Welcome to a series of lessons about early American immigration! These lessons are part of a six week unit my district is implementing all about the United States of America, including the people, The Preamble, and the presidents. This week, we'll work on reading informational text and historical literature to meet the 50/50 ratio of fiction to informational text in the Common Core. The students take a step back in time, to enjoy a daily update from our principal narrating a historical journey from being an emigrant to becoming an immigrant of the United States. Please watch this short video to see some highlights of these lessons. Thank you!
*Please note: Lessons one and two were taught in the same day. We used our computer lab time to complete lesson one, and then completed lesson two during our shared reading time.
Immigration clip art in lesson banner, and other documents purchased from MelonHeadz.
Principal's Immigration Script: Each day this week, our principal is narrating a pretend historical journey beginning with the emigration from our homeland through becoming an immigrant of America. I've specifically included facts and details that the students will be encountering while reading their informational text and literature this week. This will help them make connections, review, and get them excited as they hear an update from their principal daily. Thank you, principal Gravel! (See Resource File: Principal's Script Immigration Week - Friday)
We're completing the informational text, Ellis Island (A True Book), today.
Vocabulary: To support the students with their content vocabulary this week, I've created an "Immigration Vocabulary" page with important words, and a place for students to add new words. I introduced this page on Monday, so today I just remind students that they can use the page as a reference for content vocabulary, and add their own words to the back as they're reading. This helps my travelers work toward RI3.4, determining the meaning of general academic and domain-specific words. (See Resource File: Immigration Vocabulary and Student Sample)
Sequencing: Today, we continue to read and sequence the steps of emigration through immigration in early America. I begin by reviewing the skill of sequencing, or putting something in chronological order. Today, we read chapter five, "After Ellis Island", to complete our informational text. As we read, we are careful to pay close attention to the nonfiction text features, and monitor our comprehension. After finishing the chapter, we go back, skim, and scan to find the most important steps of this chapter. Students record their chronological steps on Post-it notes.
10. If the immigrant passeed all of the tests, they're given a landing card, and are now an immigrant of the U.S.A.
Please note: I've included a photo of a student's Post-it notes from the end of the week. This is after the whole book is read. (See Resource Files: Sequencing Poster; Chronological Post-its)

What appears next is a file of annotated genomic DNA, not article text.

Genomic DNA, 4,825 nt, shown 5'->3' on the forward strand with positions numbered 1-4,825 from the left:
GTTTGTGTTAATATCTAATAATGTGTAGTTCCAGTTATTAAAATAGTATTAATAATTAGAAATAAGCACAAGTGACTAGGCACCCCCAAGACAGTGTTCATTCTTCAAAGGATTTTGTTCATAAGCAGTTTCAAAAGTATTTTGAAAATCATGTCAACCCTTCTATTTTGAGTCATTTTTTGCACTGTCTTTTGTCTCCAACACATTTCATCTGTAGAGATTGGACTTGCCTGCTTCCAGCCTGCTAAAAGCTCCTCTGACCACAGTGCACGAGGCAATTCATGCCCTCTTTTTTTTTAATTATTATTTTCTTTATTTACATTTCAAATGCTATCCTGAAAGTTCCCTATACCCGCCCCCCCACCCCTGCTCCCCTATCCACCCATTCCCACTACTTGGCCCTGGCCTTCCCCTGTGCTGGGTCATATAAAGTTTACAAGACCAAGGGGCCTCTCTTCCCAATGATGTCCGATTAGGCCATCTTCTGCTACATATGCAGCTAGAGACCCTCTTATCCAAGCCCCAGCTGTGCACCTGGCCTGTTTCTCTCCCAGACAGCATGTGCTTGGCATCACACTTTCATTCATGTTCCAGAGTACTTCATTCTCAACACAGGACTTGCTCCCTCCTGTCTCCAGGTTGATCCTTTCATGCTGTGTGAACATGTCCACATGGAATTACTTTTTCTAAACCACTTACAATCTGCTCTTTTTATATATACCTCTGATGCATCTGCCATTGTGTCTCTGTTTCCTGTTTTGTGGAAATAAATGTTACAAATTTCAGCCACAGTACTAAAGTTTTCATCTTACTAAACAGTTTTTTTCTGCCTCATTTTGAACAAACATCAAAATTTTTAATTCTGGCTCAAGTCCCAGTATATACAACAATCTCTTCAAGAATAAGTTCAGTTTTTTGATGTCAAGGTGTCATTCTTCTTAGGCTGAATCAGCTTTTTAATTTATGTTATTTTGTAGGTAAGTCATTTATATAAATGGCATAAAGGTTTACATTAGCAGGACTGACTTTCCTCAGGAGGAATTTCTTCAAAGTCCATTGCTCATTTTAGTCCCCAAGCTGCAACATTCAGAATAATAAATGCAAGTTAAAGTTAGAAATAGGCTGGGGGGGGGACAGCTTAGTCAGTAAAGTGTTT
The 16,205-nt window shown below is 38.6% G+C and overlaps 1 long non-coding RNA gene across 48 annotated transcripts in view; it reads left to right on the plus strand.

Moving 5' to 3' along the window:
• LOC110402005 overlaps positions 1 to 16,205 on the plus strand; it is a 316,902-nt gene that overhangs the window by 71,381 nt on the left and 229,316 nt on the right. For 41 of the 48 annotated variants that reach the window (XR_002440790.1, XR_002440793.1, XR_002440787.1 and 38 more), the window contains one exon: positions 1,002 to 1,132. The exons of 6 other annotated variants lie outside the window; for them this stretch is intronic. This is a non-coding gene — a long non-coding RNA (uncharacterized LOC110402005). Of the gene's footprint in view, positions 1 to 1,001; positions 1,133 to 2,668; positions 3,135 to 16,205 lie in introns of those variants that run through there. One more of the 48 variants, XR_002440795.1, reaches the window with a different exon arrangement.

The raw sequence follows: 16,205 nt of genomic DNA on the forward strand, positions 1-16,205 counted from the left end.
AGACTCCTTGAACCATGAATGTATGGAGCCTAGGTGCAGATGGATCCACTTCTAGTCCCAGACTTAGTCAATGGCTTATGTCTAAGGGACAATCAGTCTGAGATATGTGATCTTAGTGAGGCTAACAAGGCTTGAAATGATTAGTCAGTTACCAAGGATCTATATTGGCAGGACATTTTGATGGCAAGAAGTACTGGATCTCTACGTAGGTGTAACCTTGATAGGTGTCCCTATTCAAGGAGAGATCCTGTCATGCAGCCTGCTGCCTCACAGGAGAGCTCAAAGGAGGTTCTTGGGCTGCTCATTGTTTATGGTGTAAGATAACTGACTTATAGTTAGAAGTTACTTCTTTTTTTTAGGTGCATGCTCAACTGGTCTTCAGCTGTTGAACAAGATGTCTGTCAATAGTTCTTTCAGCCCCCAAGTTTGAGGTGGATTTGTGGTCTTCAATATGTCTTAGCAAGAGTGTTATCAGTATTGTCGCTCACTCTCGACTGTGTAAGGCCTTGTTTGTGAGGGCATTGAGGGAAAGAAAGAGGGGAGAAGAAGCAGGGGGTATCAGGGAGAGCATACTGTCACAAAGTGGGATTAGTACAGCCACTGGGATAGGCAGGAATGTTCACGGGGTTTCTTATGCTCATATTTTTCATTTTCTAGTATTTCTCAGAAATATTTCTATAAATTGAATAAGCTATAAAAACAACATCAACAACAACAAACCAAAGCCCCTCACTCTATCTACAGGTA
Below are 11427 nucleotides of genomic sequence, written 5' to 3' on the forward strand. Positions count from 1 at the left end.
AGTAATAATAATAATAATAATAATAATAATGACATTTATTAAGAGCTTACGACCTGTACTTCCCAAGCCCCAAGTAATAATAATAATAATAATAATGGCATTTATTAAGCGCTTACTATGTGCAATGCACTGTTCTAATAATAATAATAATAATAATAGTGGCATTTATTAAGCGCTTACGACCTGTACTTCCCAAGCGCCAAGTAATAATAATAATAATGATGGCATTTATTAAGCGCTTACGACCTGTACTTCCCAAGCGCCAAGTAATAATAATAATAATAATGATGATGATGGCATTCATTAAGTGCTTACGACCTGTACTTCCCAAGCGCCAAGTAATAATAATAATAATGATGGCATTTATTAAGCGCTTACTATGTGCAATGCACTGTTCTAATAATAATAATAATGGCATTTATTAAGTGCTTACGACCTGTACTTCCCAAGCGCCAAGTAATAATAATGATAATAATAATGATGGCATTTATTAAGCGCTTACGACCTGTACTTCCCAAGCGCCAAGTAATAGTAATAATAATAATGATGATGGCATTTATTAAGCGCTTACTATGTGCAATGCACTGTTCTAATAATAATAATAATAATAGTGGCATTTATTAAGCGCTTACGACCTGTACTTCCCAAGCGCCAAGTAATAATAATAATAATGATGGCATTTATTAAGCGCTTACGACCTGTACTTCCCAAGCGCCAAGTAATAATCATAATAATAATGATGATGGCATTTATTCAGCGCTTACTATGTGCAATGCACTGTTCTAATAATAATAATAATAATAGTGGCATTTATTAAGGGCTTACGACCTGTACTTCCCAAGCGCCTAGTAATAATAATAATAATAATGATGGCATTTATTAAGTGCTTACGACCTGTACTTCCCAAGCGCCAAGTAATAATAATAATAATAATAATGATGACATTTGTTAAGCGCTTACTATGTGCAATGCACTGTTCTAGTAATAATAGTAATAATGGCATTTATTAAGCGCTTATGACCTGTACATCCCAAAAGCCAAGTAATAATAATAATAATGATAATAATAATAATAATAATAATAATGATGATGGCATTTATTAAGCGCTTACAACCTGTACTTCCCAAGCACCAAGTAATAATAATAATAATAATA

The students take all of their Post-it notes and complete a sequence WS to sequence the order of emigrating through becoming an immigrant. (See Resource File: Sequencing WS and Sequencing Student Samples)
I ask the students to get right to work on their historical fiction immigration story and work, as this is the last shared reading time we have to work on this set of activities. (See Resource File: Historical Fiction Literature Analysis)
The students finish up their Historical Fiction Literature Analysis. I walk around the room and assist and monitor as needed. (See Resource File: Immigration Literature Samples)
Note: We will be sharing our experiences with these stories at the beginning of next week. The students will get into groups of the same story, and get a short amount of time to share, and then we will share as a whole class. The focus of our conversations will be centered around our standards of character traits, emotions, and evidence, as well as asking and answering the Who?, When?, Why?, Which?, Where?, What challenges?, and What adjustments? questions stems. We'll compare and contrast the different stories with each other.
At the end of each week, we revisit our unit essential question. The essential question helps tie the "big idea" of our unit together. (See Resource Files: Unit Four Essential Question SMART Notebook File and Picture)
*Note: I've included a picture of the essential question page in case you don't have a SMART Board or software.
Below are some additional resources from this unit of study. I hope you find these helpful whether you are completing a similar topic, theme, or standards. Thank you!
Preamble Resources: As part of our unit, my students had to define and interpret The Preamble to The Constitution. They had to practice reciting it, and created acrostic poems to show their understanding. Here are the documents I created to help with these jobs, and a few samples of my student poems from Google Drive. (See Resource Files: The Preamble to The Constitution; Understanding The Preamble to The Constitution; The Preamble Acrostic Poem Planning Page; Student Samples 1-4)
I was contacted by a few teachers that are interested in my literacy posters, so I've included them here. You'll notice the "Sequencing" poster used within the lesson above, and others used in my other lessons on BetterLesson.
I use these posters throughout the day, across the curriculum. I created them, then had them enlarged slightly to about 11 X 14 size at a local office store. I hope you find them helpful in your classroom. (See Resource Files/Posters: Ask Questions, Author's Purpose, Cause and Effect, Compare and Contrast, Connections, Context Clues, Drawing Conclusions, Fact and Opinion, Figurative Language, Main Idea and Supporting Details, Making Inferences, Predictions, Sequencing, Story Elements, Summarizing, Visualize and Use Senses)
*Clip art on the posters was purchased from Giftseasonstore on Etsy.